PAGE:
23-March-2002 -- Catholic World News Brief |

Share |


VATICAN, Mar 22, 02 (CWNews.com) -- The new Roman Missal was presented to the media at a news conference in Rome on Friday.

The new edition-- the third "editio typica" or authoritative version of the Roman Missal since Vatican II-- is the product of a 10-year process. This edition will now be the basis for new translations into other languages, so that a new Missal will be available throughout the world.

The most noteworthy changes in the new Roman Missal are the expansion of the possibility for the faithful to receive the Eucharist under both species; the inclusion of prayers honoring the saints who have been canonized since the promulgation of the last edition; and the addition of some new prayers, such as a prayer for sexual continence.

Cardinal Jorge Medina Estevez, the prefect of the Congregation for Divine Worship, introduced the new "editio typica" at the press conference. He pointed out that with its promulgation, this Roman Missal is now in force as the official standard for the liturgy in Latin. The "editio typica" is now being sent to the bishops' conferences of the world, to be translated into the various vernacular languages. These translations must be approved by the Holy See before they come into force.

Cardinal Medina also observed that the new Roman Missal allows for some adaptation of the liturgy to the circumstances of different countries, at the discretion of the bishops' conferences. The Missal itself sets out the principles that should guide and limit any such adaptation. Any change, he said, should be "an exception," and should be introduced only for "the spiritual good of the individual churches, safeguarding the substantial unity of the Roman rite."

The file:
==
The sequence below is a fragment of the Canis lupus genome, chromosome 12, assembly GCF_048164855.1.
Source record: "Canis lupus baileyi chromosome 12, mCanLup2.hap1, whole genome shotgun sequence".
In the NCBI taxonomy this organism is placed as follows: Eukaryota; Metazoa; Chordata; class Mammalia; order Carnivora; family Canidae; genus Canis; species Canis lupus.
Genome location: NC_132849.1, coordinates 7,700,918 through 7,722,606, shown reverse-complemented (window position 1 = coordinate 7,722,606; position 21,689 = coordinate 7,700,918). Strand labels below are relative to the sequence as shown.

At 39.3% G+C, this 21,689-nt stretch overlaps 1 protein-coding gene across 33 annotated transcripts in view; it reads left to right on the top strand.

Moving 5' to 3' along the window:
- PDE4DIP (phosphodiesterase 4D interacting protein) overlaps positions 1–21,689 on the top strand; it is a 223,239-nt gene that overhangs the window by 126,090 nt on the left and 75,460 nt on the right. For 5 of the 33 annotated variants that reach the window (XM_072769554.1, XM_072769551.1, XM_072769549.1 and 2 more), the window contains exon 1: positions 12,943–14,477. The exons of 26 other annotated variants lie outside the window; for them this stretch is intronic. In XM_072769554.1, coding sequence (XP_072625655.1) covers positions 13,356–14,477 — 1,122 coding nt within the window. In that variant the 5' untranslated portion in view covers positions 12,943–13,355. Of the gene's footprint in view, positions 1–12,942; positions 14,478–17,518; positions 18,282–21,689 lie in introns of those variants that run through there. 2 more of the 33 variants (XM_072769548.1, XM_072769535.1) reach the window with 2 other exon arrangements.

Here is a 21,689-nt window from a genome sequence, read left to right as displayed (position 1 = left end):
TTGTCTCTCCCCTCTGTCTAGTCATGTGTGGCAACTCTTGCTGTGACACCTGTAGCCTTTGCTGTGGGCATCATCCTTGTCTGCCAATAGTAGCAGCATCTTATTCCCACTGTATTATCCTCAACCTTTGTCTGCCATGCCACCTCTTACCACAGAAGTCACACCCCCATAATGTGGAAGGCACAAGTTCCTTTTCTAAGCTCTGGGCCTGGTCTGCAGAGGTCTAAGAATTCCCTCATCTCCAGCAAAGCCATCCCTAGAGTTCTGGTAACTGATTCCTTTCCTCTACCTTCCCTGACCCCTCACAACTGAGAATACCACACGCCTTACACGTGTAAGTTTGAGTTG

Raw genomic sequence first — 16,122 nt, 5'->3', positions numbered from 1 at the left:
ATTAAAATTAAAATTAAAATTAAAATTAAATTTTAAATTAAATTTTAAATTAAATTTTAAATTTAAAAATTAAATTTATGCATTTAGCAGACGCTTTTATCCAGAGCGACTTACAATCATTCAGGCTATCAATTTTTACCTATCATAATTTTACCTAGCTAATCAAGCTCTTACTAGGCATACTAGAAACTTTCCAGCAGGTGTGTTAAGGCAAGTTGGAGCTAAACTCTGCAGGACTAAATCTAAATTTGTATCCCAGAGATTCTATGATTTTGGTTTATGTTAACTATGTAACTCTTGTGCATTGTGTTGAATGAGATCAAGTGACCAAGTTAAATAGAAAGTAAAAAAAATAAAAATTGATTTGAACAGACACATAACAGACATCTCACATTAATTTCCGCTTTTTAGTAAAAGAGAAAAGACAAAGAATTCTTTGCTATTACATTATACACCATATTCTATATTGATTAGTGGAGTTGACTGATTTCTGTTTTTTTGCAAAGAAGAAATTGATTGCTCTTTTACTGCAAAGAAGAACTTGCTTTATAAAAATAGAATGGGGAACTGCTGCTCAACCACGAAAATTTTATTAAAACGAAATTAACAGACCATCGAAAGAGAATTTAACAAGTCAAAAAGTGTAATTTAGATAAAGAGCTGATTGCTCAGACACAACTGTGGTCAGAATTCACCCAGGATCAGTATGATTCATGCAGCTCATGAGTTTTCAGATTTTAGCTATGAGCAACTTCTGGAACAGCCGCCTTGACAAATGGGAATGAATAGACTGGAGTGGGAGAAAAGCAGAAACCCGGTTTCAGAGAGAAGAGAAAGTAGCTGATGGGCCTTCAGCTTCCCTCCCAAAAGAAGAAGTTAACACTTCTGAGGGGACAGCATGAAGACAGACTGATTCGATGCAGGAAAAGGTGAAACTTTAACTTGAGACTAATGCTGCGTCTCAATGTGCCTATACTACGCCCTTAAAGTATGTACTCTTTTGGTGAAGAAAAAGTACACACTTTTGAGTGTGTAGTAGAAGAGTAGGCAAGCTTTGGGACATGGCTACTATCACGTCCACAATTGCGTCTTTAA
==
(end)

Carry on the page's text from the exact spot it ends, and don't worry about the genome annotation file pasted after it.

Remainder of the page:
The 1,320-page volume, which is the official directory of prayers and readings for the celebration of Mass in the Roman rite, is already on sale in Rome. It replaces the previous "editio typica," which was promulgated in 1975.

During the 25 years since the last official edition, the cardinal pointed out, there have been 300 new saints added to the canon. In some cases, these saints take on special importance for the Church in particular areas. For example, he cited the Chinese martyrs, as well as St. Charbel Makhluf, a Lebanese Maronite, and St. Josephine Bakhita, a former slave from Sudan. Also he mentioned Sts. Edith Stein, Brigitte of Sweden, and Catherine of Siena, who are now honored as patrons of Europe.

To share this story with a friend, click on one of the share icons at the top of this page.


Back to List




Terms of Use    Privacy Policy